Maintaining the city’s streets is a core function of city government. Quality streets are critical to the city’s economy and quality of life. Measuring the quality of streets is also inherently subjective. West Bend has about 134 miles of streets, but nobody drives on all of them. Any citizen’s perception of the quality of the city’s streets is limited to their experiences on the subset of streets they use. If the street I live on is crumbling, then I am more likely to think that the city’s streets are poor.

Many Wisconsin municipalities use the PASER rating system to try to measure the overall quality of the streets. The PASER rating ranges from 1 to 10, with a 10 being a new street. The city evaluates all of the streets every two years. The PASER rating is based on a subjective visual observation of the streets, but it gives us some benchmark against which to gauge the quality of the city’s streets.

West Bend’s average PASER rating was 5.89 in 2011 when the city began increasing spending on street maintenance by about 4 percent every year. In 2017, that rating rose to 6.04. That is considered “good” on the PASER scale and comparable with cities of a similar size. Keep in mind, however, that there is a lot of subjectivity inherent to the PASER rating, so changes of a few decimal points are not necessarily relevant. Also, no study has shown any correlation between a city’s PASER rating and citizen satisfaction — largely because of the perception issue mentioned earlier.

The equation for getting better streets is pretty simple at the local level: spend more, faster. While the city will likely be able to save some money on projects thanks to the repeal of the prevailing wage laws, those savings will have a marginal impact on overall spending at a municipal scale. The question then becomes, do the citizens of West Bend want better streets? If so, how do they want to pay for it? Those are the questions the four referendum questions seek to answer.

Referendum questions 1 and 2 ask if the taxpayers want to increase property taxes by $640,000 or $1.2 million, respectively, to be used for streets. Question 3 asks if the citizens would like to implement a $20 wheel tax to be used exclusively for road designated borrowing.Question 4 asks if the city’s citizens would support an agreement with Washington County to distribute up to 25 percent of the proceeds of the county sales tax to municipalities to pay for roads.

On these four questions, I will be voting, “no,” “heck, no,” “are you kidding me?” and “nope,” respectively.

The first three questions are straightforward. If you want to spend more on the city’s streets, they are asking the amount and method of payment. I do not support raising any taxes to spend more on the streets. Frankly, the city has been doing a good job in maintaining the city’s streets and slowly improving them over time within the confines of the funds available. It has been an impressive display of leadership and good stewardship of the taxpayers’ money for which the city’s leadership and staff deserve commendation. I have confidence in their continued leadership in this regard.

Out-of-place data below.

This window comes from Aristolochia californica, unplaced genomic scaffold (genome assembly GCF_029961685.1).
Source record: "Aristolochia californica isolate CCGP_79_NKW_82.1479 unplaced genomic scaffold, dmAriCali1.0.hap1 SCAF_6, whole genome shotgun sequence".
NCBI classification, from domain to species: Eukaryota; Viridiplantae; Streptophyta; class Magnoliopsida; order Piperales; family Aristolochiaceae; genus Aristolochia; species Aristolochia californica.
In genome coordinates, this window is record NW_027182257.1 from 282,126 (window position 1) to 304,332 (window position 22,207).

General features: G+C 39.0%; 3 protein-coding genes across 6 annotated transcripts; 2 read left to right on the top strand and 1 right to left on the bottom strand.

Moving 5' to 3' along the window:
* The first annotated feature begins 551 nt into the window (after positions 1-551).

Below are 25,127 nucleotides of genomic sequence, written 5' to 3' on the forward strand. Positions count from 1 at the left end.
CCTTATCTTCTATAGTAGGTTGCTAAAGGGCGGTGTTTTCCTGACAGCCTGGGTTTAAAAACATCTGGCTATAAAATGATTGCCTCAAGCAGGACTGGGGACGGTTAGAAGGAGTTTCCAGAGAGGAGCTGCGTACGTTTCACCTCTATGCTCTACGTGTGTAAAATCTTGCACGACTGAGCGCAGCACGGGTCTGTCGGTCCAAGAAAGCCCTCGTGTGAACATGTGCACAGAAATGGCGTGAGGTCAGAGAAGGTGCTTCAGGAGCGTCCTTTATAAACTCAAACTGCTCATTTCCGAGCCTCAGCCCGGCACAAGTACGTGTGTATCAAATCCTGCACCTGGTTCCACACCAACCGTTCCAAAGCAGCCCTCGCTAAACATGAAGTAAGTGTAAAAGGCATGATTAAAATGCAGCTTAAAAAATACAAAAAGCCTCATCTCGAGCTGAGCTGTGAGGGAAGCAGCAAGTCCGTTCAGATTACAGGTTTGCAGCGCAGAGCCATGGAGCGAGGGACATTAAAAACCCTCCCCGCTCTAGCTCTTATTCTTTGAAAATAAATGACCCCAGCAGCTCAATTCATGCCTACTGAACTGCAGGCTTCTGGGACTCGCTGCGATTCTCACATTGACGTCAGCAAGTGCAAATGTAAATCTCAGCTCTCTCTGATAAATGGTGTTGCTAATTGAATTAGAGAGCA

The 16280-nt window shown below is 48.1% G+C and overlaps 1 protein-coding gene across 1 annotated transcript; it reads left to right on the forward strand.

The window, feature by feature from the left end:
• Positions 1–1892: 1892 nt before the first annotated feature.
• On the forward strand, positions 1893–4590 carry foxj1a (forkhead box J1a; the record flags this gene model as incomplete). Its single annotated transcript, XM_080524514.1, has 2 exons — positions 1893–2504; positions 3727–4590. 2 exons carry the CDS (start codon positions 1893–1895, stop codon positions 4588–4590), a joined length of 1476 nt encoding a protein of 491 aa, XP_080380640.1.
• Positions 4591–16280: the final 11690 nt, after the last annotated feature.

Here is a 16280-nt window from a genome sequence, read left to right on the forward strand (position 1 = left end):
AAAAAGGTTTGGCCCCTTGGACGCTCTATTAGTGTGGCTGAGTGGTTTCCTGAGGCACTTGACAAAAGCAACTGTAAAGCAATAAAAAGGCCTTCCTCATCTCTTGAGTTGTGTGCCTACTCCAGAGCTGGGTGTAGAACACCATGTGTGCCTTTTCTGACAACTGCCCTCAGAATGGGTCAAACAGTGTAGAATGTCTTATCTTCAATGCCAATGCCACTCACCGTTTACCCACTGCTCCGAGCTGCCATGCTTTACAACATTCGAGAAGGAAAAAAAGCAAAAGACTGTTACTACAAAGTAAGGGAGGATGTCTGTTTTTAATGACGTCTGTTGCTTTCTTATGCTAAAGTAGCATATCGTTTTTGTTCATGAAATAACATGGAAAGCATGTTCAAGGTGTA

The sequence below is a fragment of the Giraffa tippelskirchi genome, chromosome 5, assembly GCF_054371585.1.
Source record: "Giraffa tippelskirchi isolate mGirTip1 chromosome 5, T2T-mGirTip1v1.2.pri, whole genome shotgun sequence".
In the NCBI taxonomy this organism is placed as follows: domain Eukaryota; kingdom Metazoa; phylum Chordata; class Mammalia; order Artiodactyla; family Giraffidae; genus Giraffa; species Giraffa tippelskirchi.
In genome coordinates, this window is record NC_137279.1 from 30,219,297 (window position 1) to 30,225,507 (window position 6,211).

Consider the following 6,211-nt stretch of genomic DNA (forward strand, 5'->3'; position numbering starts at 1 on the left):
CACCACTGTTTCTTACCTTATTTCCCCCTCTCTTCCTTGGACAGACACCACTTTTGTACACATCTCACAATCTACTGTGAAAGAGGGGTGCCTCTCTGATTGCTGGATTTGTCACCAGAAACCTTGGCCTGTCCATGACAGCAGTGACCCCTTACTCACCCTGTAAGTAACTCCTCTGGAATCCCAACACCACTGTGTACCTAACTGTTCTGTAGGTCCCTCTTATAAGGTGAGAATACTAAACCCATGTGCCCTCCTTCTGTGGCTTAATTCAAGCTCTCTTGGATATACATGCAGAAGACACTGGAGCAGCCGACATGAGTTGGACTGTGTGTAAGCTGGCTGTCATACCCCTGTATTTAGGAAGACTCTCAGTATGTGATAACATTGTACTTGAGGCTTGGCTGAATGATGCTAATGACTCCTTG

The fourth question is interesting in that a vote on an advisory referendum regarding something the County Board might consider is almost completely meaningless. In fact, the County Board and county administrator have already shot down the idea. In theory, if the county has a sales tax that is collected from all of the citizens in the county, it is not unreasonable for the county to remit some of those proceeds back to the municipalities.

The sales tax in Washington County was originally passed as a temporary tax to fund a few major capital projects. I still cling with childlike belief to the hope that a conservative County Board will one day honor their predecessors’ word to the taxpayers and end the sales tax. The addition of more municipal fingers into the sales tax pie makes the possibility of ending the county sales tax even less likely.

West Bend has been a case study is solid conservative city management for several years. They have kept taxes flat while meeting the city’s priorities and maintaining or improving services. These referendum questions are a sincere query of the citizens to ask if the time has come to raise taxes to improve the city’s streets faster. No, that time has not yet come, but the city’s leaders earned the right to ask. Keep up the good work, West Bend.

Explaining the Upcoming Road Referendum in West Bend

There is a referendum coming up on the April ballot asking the citizens of West Bend what they want to do about their roads. Alderman Rich Kasten took the time to explain it the other night and the Washington County Insider was there to record it for us. Here you go:

 

West Bend’s New Development Manager

West Bend has a new Development Manager. And he blogs…

I hear a lot as I reach out to local businesses with the number one concern being workforce.  The City of West Bend is creating a blog to address certain topics related to Economic Development and the City.  This is intended to facilitate a discussion and you can find our blog on the City of West Bend website under “The WB-log”, along with various social media sites.  So follow us on Facebook and LinkedIn, the City of West Bend has some fun new and exciting things going on. You don’t want to miss out.

I know what you are thinking and it can be fun, interesting, and engaging. I could add a joke or two if you would like but I am under the impression everyone would prefer a list.  So here is my top 7 list of what needs to be mentioned to keep you engaged.